Training in remote working environments will become more common and a necessary part of business continuity, including onboarding in order to smoothly transition workers to a remote working environment and keep them safe and engaged.
Financial risk management is a broad category with many layers, including market risk, credit risk, liquidity risk, inflation risk, and foreign exchange risk. In the event that cash becomes increasingly scarce or credit is more difficult to obtain, as was the fear during the early onset of the coronavirus pandemic, does the entity have a specific action plan in place to address its cash flow needs (i.e. credit risk)?
Water and wastewater has not been immune to the effects of COVID-19. While first quarter earnings showed that some of the largest publicly traded water utility companies, such as American Water (ticker: AWK) and Essential Utilities (ticker: WTRG), did not suffer a material impact, disclosures regarding the uncertainty of the effects of COVID-19 in the future were abundant. While essential businesses such as water and wastewater were generally exempt from the shutdown, they saw shifts in consumer behavior with commercial/industrial customer volumes decreased and residential increased.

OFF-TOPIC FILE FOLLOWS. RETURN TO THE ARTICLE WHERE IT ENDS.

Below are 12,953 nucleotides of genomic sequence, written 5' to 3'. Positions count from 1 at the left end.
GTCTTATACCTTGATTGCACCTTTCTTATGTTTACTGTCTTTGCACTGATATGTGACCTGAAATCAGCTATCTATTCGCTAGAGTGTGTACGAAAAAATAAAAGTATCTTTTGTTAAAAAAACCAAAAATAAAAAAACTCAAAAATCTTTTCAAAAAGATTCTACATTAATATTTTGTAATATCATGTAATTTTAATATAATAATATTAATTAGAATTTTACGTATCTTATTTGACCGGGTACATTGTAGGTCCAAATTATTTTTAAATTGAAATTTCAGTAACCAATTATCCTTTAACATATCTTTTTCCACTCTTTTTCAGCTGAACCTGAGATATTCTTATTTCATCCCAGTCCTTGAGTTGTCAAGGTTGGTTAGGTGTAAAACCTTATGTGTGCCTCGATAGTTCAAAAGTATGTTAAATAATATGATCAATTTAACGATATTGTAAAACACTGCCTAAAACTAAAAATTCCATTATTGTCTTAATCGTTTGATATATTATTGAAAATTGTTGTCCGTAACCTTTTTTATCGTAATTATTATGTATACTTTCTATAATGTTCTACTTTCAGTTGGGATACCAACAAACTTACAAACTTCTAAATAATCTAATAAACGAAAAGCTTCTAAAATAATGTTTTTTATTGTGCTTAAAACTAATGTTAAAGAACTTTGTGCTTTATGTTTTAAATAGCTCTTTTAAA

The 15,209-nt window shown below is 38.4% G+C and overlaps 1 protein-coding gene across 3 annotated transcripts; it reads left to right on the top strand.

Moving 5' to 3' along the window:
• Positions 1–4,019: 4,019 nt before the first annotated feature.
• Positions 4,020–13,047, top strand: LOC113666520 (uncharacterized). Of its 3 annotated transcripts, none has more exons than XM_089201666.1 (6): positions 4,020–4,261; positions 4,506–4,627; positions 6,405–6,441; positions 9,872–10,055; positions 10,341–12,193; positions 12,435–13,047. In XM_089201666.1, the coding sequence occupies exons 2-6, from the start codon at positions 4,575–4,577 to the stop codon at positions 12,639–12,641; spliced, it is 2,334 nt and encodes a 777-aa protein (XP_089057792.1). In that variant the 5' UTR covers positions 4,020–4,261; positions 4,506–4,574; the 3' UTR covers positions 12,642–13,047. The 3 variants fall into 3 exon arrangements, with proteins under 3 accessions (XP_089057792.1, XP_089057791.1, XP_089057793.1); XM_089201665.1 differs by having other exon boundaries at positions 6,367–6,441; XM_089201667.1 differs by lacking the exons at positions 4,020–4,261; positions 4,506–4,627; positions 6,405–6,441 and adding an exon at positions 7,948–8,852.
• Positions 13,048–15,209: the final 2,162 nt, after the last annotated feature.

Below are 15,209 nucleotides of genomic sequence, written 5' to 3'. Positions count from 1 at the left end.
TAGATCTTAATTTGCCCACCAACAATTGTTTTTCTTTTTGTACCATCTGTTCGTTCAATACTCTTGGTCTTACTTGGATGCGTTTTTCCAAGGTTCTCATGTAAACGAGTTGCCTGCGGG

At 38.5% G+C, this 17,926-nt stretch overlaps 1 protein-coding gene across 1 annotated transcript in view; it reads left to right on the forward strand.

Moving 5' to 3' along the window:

There was also an increased concern around cash flow as days sales outstanding ratios climbed, due to economic strain on customers. As a result of the, “no shut-off rule,” whether voluntary or by state regulated measures, there was an increased risk of delayed or defaulted payments, impacting short-term cash flow and financial ratios. Modeling and developing a strategic approach to financial risk, including access to debt and capital markets, in times of economic turmoil is, and will be, critical, especially within the water and wastewater industry where there is a significant need for capital to support infrastructure investment and overall business plans. Maintaining cash flow will be critical to continue operating a business, including as part of maintaining good relations with regulators, creditors and vendors.
Similarly, the industry’s overall supply chain is being tested. Increased risk of disruption to operations caused by strains within procurement might have been unforeseen, particularly from vendor concentration and individual vendor supply chains. Pressure on industry vendors include a general extension of credit terms as companies work to maintain cash flow. The global supply chain risks associated with borders being closed is a major concern that can be mitigated against by proactively developing relationships with domestic vendors. This allows for overseas or cross-border vendors to temporarily be replaced, even where not currently economical, until transportation hubs return to normal operations and borders are reopened. Performing a case by case review of third parties and independently assessing the risk to the business is critical.